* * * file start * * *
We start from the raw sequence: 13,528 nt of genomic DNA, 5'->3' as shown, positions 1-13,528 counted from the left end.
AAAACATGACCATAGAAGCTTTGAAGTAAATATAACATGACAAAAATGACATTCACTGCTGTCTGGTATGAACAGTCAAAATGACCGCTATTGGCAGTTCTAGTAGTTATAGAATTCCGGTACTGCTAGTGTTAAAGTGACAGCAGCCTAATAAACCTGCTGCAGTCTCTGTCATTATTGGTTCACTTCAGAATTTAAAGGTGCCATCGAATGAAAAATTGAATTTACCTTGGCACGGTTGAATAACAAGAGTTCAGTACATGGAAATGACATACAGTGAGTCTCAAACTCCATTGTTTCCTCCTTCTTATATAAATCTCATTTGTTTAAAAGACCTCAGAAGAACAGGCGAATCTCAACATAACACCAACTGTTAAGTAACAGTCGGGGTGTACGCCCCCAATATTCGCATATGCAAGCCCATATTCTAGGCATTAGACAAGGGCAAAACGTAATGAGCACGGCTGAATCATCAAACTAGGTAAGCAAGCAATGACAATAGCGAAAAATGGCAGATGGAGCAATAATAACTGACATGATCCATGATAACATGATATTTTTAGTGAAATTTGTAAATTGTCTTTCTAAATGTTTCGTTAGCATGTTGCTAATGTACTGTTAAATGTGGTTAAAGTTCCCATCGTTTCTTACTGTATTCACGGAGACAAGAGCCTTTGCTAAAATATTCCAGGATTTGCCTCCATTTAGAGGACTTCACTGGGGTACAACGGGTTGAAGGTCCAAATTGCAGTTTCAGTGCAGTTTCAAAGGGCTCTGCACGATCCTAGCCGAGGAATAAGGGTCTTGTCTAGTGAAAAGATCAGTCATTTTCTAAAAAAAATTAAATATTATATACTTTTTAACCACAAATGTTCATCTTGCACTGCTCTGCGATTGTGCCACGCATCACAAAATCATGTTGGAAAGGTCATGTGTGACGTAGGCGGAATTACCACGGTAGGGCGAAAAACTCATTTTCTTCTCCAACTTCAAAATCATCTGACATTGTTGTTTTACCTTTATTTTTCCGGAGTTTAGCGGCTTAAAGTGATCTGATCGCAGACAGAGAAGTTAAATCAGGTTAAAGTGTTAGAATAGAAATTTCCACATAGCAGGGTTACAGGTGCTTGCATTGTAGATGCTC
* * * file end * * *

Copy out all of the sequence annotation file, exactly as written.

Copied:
We start from the raw sequence: 13,528 nt of genomic DNA, 5'->3' as shown, positions 1-13,528 counted from the left end.
AAAACATGACCATAGAAGCTTTGAAGTAAATATAACATGACAAAAATGACATTCACTGCTGTCTGGTATGAACAGTCAAAATGACCGCTATTGGCAGTTCTAGTAGTTATAGAATTCCGGTACTGCTAGTGTTAAAGTGACAGCAGCCTAATAAACCTGCTGCAGTCTCTGTCATTATTGGTTCACTTCAGAATTTAAAGGTGCCATCGAATGAAAAATTGAATTTACCTTGGCACGGTTGAATAACAAGAGTTCAGTACATGGAAATGACATACAGTGAGTCTCAAACTCCATTGTTTCCTCCTTCTTATATAAATCTCATTTGTTTAAAAGACCTCAGAAGAACAGGCGAATCTCAACATAACACCAACTGTTAAGTAACAGTCGGGGTGTACGCCCCCAATATTCGCATATGCAAGCCCATATTCTAGGCATTAGACAAGGGCAAAACGTAATGAGCACGGCTGAATCATCAAACTAGGTAAGCAAGCAATGACAATAGCGAAAAATGGCAGATGGAGCAATAATAACTGACATGATCCATGATAACATGATATTTTTAGTGAAATTTGTAAATTGTCTTTCTAAATGTTTCGTTAGCATGTTGCTAATGTACTGTTAAATGTGGTTAAAGTTCCCATCGTTTCTTACTGTATTCACGGAGACAAGAGCCTTTGCTAAAATATTCCAGGATTTGCCTCCATTTAGAGGACTTCACTGGGGTACAACGGGTTGAAGGTCCAAATTGCAGTTTCAGTGCAGTTTCAAAGGGCTCTGCACGATCCTAGCCGAGGAATAAGGGTCTTGTCTAGTGAAAAGATCAGTCATTTTCTAAAAAAAATTAAATATTATATACTTTTTAACCACAAATGTTCATCTTGCACTGCTCTGCGATTGTGCCACGCATCACAAAATCATGTTGGAAAGGTCATGTGTGACGTAGGCGGAATTACCACGGTAGGGCGAAAAACTCATTTTCTTCTCCAACTTCAAAATCATCTGACATTGTTGTTTTACCTTTATTTTTCCGGAGTTTAGCGGCTTAAAGTGATCTGATCGCAGACAGAGAAGTTAAATCAGGTTAAAGTGTTAGAATAGAAATTTCCACATAGCAGGGTTACAGGTGCTTGCATTGTAGATGCTC